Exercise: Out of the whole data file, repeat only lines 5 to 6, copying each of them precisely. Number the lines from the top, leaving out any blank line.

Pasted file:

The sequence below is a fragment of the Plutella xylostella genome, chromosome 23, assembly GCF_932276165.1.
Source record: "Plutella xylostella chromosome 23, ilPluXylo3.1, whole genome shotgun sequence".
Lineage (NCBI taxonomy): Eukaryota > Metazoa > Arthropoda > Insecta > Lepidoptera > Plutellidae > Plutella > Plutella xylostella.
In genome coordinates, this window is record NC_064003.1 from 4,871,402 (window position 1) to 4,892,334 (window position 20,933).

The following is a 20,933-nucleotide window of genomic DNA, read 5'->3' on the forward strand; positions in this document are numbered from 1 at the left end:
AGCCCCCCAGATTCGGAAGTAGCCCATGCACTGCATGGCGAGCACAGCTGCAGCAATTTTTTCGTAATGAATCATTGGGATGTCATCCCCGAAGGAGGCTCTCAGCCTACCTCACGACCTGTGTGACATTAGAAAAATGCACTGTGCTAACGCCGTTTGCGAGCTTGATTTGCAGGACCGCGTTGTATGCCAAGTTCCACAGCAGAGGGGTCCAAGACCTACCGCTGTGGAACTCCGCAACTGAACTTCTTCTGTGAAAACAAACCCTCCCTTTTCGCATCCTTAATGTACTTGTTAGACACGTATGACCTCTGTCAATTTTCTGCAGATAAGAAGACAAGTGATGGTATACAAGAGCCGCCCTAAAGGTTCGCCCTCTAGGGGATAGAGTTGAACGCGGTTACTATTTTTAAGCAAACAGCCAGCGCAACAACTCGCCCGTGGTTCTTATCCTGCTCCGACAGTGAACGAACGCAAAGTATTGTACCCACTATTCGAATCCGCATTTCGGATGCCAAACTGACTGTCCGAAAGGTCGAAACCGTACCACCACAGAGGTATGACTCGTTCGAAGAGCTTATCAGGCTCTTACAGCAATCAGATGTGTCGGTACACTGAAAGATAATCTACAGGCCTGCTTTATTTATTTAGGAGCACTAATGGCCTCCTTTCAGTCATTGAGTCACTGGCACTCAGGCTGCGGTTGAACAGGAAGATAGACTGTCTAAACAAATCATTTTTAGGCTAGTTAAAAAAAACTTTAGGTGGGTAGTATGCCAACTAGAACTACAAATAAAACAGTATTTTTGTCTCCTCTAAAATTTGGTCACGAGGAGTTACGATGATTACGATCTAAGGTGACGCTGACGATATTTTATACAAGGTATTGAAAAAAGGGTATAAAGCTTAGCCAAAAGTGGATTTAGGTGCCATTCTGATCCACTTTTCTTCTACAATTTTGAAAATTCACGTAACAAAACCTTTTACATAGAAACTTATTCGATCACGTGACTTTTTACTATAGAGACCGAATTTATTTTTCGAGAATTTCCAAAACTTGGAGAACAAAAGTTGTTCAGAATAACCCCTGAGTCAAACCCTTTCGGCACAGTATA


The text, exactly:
The following is a 20,933-nucleotide window of genomic DNA, read 5'->3' on the forward strand; positions in this document are numbered from 1 at the left end:
AGCCCCCCAGATTCGGAAGTAGCCCATGCACTGCATGGCGAGCACAGCTGCAGCAATTTTTTCGTAATGAATCATTGGGATGTCATCCCCGAAGGAGGCTCTCAGCCTACCTCACGACCTGTGTGACATTAGAAAAATGCACTGTGCTAACGCCGTTTGCGAGCTTGATTTGCAGGACCGCGTTGTATGCCAAGTTCCACAGCAGAGGGGTCCAAGACCTACCGCTGTGGAACTCCGCAACTGAACTTCTTCTGTGAAAACAAACCCTCCCTTTTCGCATCCTTAATGTACTTGTTAGACACGTATGACCTCTGTCAATTTTCTGCAGATAAGAAGACAAGTGATGGTATACAAGAGCCGCCCTAAAGGTTCGCCCTCTAGGGGATAGAGTTGAACGCGGTTACTATTTTTAAGCAAACAGCCAGCGCAACAACTCGCCCGTGGTTCTTATCCTGCTCCGACAGTGAACGAACGCAAAGTATTGTACCCACTATTCGAATCCGCATTTCGGATGCCAAACTGACTGTCCGAAAGGTCGAAACCGTACCACCACAGAGGTATGACTCGTTCGAAGAGCTTATCAGGCTCTTACAGCAATCAGATGTGTCGGTACACTGAAAGATAATCTACAGGCCTGCTTTATTTATTTAGGAGCACTAATGGCCTCCTTTCAGTCATTGAGTCACTGGCACTCAGGCTGCGGTTGAACAGGAAGATAGACTGTCTAAACAAATCATTTTTAGGCTAGTTAAAAAAAACTTTAGGTGGGTAGTATGCCAACTAGAACTACAAATAAAACAGTATTTTTGTCTCCTCTAAAATTTGGTCACGAGGAGTTACGATGATTACGATCTAAGGTGACGCTGACGATATTTTATACAAGGTATTGAAAAAAGGGTATAAAGCTTAGCCAAAAGTGGATTTAGGTGCCATTCTGATCCACTTTTCTTCTACAATTTTGAAAATTCACGTAACAAAACCTTTTACATAGAAACTTATTCGATCACGTGACTTTTTACTATAGAGACCGAATTTATTTTTCGAGAATTTCCAAAACTTGGAGAACAAAAGTTGTTCAGAATAACCCCTGAGTCAAACCCTTTCGGCACAGTATA